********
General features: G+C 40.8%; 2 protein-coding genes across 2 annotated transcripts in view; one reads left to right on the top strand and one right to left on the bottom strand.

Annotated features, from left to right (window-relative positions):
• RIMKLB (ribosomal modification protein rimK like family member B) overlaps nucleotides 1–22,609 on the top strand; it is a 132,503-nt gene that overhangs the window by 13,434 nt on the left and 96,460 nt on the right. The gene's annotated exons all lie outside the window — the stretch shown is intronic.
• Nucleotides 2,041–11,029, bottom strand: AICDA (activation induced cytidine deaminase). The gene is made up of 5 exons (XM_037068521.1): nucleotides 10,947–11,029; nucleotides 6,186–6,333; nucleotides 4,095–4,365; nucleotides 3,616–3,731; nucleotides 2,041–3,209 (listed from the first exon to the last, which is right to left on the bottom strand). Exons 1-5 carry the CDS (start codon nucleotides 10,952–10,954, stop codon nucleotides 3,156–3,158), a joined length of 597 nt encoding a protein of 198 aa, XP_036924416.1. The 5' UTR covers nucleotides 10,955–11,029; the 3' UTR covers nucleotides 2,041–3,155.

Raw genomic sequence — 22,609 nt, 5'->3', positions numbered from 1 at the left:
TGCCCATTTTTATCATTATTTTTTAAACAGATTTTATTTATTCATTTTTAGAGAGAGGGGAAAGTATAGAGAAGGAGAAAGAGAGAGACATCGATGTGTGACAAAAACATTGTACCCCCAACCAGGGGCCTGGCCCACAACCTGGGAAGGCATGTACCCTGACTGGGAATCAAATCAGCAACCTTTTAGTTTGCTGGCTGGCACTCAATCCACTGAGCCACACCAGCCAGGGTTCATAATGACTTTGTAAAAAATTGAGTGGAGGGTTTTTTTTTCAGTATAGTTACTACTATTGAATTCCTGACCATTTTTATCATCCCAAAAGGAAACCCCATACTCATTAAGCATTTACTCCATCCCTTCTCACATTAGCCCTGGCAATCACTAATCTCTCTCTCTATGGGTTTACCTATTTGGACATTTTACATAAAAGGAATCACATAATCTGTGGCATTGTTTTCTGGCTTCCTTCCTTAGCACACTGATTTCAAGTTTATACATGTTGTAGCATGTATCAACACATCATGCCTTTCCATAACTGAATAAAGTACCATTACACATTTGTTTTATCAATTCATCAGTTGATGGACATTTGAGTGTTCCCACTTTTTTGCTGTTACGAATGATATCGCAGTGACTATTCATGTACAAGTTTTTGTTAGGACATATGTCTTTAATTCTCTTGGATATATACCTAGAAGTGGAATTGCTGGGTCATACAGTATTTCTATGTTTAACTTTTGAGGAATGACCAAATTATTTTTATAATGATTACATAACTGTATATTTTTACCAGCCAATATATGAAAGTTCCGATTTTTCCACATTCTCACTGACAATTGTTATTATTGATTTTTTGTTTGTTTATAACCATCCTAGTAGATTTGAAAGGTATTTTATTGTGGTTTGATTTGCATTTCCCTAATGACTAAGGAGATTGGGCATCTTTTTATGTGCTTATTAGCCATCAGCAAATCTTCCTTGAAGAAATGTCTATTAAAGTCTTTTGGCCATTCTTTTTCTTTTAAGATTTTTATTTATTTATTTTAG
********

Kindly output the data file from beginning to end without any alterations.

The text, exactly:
General features: G+C 40.8%; 2 protein-coding genes across 2 annotated transcripts in view; one reads left to right on the top strand and one right to left on the bottom strand.

Annotated features, from left to right (window-relative positions):
• RIMKLB (ribosomal modification protein rimK like family member B) overlaps nucleotides 1–22,609 on the top strand; it is a 132,503-nt gene that overhangs the window by 13,434 nt on the left and 96,460 nt on the right. The gene's annotated exons all lie outside the window — the stretch shown is intronic.
• Nucleotides 2,041–11,029, bottom strand: AICDA (activation induced cytidine deaminase). The gene is made up of 5 exons (XM_037068521.1): nucleotides 10,947–11,029; nucleotides 6,186–6,333; nucleotides 4,095–4,365; nucleotides 3,616–3,731; nucleotides 2,041–3,209 (listed from the first exon to the last, which is right to left on the bottom strand). Exons 1-5 carry the CDS (start codon nucleotides 10,952–10,954, stop codon nucleotides 3,156–3,158), a joined length of 597 nt encoding a protein of 198 aa, XP_036924416.1. The 5' UTR covers nucleotides 10,955–11,029; the 3' UTR covers nucleotides 2,041–3,155.

Raw genomic sequence — 22,609 nt, 5'->3', positions numbered from 1 at the left:
TGCCCATTTTTATCATTATTTTTTAAACAGATTTTATTTATTCATTTTTAGAGAGAGGGGAAAGTATAGAGAAGGAGAAAGAGAGAGACATCGATGTGTGACAAAAACATTGTACCCCCAACCAGGGGCCTGGCCCACAACCTGGGAAGGCATGTACCCTGACTGGGAATCAAATCAGCAACCTTTTAGTTTGCTGGCTGGCACTCAATCCACTGAGCCACACCAGCCAGGGTTCATAATGACTTTGTAAAAAATTGAGTGGAGGGTTTTTTTTTCAGTATAGTTACTACTATTGAATTCCTGACCATTTTTATCATCCCAAAAGGAAACCCCATACTCATTAAGCATTTACTCCATCCCTTCTCACATTAGCCCTGGCAATCACTAATCTCTCTCTCTATGGGTTTACCTATTTGGACATTTTACATAAAAGGAATCACATAATCTGTGGCATTGTTTTCTGGCTTCCTTCCTTAGCACACTGATTTCAAGTTTATACATGTTGTAGCATGTATCAACACATCATGCCTTTCCATAACTGAATAAAGTACCATTACACATTTGTTTTATCAATTCATCAGTTGATGGACATTTGAGTGTTCCCACTTTTTTGCTGTTACGAATGATATCGCAGTGACTATTCATGTACAAGTTTTTGTTAGGACATATGTCTTTAATTCTCTTGGATATATACCTAGAAGTGGAATTGCTGGGTCATACAGTATTTCTATGTTTAACTTTTGAGGAATGACCAAATTATTTTTATAATGATTACATAACTGTATATTTTTACCAGCCAATATATGAAAGTTCCGATTTTTCCACATTCTCACTGACAATTGTTATTATTGATTTTTTGTTTGTTTATAACCATCCTAGTAGATTTGAAAGGTATTTTATTGTGGTTTGATTTGCATTTCCCTAATGACTAAGGAGATTGGGCATCTTTTTATGTGCTTATTAGCCATCAGCAAATCTTCCTTGAAGAAATGTCTATTAAAGTCTTTTGGCCATTCTTTTTCTTTTAAGATTTTTATTTATTTATTTTAG